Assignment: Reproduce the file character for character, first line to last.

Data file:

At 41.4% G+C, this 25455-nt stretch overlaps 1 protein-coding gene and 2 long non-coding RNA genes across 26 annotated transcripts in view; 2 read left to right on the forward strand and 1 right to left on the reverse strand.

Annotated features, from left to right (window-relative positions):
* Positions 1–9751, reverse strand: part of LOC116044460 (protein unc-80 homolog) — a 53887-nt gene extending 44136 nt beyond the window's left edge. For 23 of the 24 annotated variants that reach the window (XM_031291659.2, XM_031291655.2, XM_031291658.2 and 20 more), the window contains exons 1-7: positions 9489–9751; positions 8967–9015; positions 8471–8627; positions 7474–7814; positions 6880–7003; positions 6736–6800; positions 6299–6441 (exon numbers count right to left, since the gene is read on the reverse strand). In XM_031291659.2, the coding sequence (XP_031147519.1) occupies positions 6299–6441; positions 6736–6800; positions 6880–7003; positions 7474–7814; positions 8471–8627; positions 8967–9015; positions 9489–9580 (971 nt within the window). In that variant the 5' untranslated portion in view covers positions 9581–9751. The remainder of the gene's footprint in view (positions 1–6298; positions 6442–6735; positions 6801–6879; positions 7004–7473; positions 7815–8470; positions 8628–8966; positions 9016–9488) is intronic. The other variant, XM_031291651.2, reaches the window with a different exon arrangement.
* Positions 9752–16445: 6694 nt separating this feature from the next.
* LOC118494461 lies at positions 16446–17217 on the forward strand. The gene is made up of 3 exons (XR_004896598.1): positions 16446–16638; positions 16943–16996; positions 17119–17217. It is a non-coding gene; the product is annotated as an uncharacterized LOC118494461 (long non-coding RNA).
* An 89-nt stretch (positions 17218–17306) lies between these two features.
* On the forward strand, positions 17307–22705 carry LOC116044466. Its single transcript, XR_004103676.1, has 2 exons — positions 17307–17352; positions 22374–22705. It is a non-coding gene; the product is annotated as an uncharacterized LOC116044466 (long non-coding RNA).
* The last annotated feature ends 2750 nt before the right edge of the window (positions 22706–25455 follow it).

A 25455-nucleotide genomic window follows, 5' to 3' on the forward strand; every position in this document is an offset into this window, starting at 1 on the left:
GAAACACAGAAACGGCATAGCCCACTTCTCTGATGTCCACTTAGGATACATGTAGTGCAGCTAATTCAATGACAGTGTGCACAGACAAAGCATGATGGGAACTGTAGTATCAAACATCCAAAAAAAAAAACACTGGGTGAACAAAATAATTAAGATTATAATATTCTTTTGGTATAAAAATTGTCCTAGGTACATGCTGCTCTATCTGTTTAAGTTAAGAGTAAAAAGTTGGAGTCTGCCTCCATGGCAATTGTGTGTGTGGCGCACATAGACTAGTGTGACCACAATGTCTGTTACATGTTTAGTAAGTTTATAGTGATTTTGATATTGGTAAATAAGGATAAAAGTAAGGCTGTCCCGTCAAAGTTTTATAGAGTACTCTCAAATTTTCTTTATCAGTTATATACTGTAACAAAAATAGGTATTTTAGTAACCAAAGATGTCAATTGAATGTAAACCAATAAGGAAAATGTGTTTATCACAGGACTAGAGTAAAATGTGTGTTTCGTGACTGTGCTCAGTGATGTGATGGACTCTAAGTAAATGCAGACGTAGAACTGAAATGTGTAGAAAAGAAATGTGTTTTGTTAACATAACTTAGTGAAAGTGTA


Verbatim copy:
At 41.4% G+C, this 25455-nt stretch overlaps 1 protein-coding gene and 2 long non-coding RNA genes across 26 annotated transcripts in view; 2 read left to right on the forward strand and 1 right to left on the reverse strand.

Annotated features, from left to right (window-relative positions):
* Positions 1–9751, reverse strand: part of LOC116044460 (protein unc-80 homolog) — a 53887-nt gene extending 44136 nt beyond the window's left edge. For 23 of the 24 annotated variants that reach the window (XM_031291659.2, XM_031291655.2, XM_031291658.2 and 20 more), the window contains exons 1-7: positions 9489–9751; positions 8967–9015; positions 8471–8627; positions 7474–7814; positions 6880–7003; positions 6736–6800; positions 6299–6441 (exon numbers count right to left, since the gene is read on the reverse strand). In XM_031291659.2, the coding sequence (XP_031147519.1) occupies positions 6299–6441; positions 6736–6800; positions 6880–7003; positions 7474–7814; positions 8471–8627; positions 8967–9015; positions 9489–9580 (971 nt within the window). In that variant the 5' untranslated portion in view covers positions 9581–9751. The remainder of the gene's footprint in view (positions 1–6298; positions 6442–6735; positions 6801–6879; positions 7004–7473; positions 7815–8470; positions 8628–8966; positions 9016–9488) is intronic. The other variant, XM_031291651.2, reaches the window with a different exon arrangement.
* Positions 9752–16445: 6694 nt separating this feature from the next.
* LOC118494461 lies at positions 16446–17217 on the forward strand. The gene is made up of 3 exons (XR_004896598.1): positions 16446–16638; positions 16943–16996; positions 17119–17217. It is a non-coding gene; the product is annotated as an uncharacterized LOC118494461 (long non-coding RNA).
* An 89-nt stretch (positions 17218–17306) lies between these two features.
* On the forward strand, positions 17307–22705 carry LOC116044466. Its single transcript, XR_004103676.1, has 2 exons — positions 17307–17352; positions 22374–22705. It is a non-coding gene; the product is annotated as an uncharacterized LOC116044466 (long non-coding RNA).
* The last annotated feature ends 2750 nt before the right edge of the window (positions 22706–25455 follow it).

A 25455-nucleotide genomic window follows, 5' to 3' on the forward strand; every position in this document is an offset into this window, starting at 1 on the left:
GAAACACAGAAACGGCATAGCCCACTTCTCTGATGTCCACTTAGGATACATGTAGTGCAGCTAATTCAATGACAGTGTGCACAGACAAAGCATGATGGGAACTGTAGTATCAAACATCCAAAAAAAAAAACACTGGGTGAACAAAATAATTAAGATTATAATATTCTTTTGGTATAAAAATTGTCCTAGGTACATGCTGCTCTATCTGTTTAAGTTAAGAGTAAAAAGTTGGAGTCTGCCTCCATGGCAATTGTGTGTGTGGCGCACATAGACTAGTGTGACCACAATGTCTGTTACATGTTTAGTAAGTTTATAGTGATTTTGATATTGGTAAATAAGGATAAAAGTAAGGCTGTCCCGTCAAAGTTTTATAGAGTACTCTCAAATTTTCTTTATCAGTTATATACTGTAACAAAAATAGGTATTTTAGTAACCAAAGATGTCAATTGAATGTAAACCAATAAGGAAAATGTGTTTATCACAGGACTAGAGTAAAATGTGTGTTTCGTGACTGTGCTCAGTGATGTGATGGACTCTAAGTAAATGCAGACGTAGAACTGAAATGTGTAGAAAAGAAATGTGTTTTGTTAACATAACTTAGTGAAAGTGTA